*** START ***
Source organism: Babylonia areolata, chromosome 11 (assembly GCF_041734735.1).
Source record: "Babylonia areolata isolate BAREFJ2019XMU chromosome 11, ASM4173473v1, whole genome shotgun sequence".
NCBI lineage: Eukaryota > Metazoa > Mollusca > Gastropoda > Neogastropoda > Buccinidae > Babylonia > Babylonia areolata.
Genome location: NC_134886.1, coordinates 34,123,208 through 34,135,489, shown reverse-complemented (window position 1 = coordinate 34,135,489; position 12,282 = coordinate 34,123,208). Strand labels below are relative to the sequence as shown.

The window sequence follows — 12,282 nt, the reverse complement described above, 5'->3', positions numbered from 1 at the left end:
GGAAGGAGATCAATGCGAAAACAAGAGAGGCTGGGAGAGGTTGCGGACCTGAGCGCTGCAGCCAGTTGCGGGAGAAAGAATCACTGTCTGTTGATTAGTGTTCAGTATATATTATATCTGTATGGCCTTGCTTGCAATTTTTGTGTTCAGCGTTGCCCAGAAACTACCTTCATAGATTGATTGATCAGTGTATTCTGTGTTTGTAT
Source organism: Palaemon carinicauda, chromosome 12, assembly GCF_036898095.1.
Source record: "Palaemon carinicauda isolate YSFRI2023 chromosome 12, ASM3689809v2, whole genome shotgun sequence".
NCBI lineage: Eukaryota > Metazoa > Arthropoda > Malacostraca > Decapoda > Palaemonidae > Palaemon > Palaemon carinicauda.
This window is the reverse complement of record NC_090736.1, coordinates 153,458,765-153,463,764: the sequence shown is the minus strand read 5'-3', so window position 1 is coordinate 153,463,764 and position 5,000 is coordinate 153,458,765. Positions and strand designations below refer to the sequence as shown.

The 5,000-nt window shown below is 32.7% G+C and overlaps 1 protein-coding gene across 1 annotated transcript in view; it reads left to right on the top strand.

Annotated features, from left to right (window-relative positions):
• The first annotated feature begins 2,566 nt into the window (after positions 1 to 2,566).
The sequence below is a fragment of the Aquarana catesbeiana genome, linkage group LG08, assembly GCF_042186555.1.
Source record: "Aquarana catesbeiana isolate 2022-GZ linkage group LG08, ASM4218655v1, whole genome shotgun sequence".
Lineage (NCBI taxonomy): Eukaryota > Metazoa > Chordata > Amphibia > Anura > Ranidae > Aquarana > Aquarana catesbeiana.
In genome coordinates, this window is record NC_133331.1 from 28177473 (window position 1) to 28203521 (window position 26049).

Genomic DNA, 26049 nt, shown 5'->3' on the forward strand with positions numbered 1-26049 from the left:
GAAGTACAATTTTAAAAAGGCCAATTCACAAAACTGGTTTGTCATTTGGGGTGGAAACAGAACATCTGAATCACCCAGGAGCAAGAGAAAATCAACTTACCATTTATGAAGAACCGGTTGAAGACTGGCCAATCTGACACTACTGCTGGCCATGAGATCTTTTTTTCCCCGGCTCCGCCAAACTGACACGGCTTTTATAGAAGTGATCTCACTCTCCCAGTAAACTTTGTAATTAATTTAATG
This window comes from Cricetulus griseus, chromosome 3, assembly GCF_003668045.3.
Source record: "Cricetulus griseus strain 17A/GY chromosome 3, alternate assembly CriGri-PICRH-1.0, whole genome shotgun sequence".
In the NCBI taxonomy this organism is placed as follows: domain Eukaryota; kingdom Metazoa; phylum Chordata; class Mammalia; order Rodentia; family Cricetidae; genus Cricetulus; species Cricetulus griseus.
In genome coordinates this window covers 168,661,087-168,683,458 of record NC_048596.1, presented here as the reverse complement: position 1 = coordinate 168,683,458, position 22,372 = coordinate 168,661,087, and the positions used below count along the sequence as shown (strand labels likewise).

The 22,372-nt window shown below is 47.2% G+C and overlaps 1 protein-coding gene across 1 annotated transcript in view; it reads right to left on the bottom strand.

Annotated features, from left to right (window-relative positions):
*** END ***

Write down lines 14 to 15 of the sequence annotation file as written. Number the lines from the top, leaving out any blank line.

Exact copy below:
The sequence below is a fragment of the Aquarana catesbeiana genome, linkage group LG08, assembly GCF_042186555.1.
Source record: "Aquarana catesbeiana isolate 2022-GZ linkage group LG08, ASM4218655v1, whole genome shotgun sequence".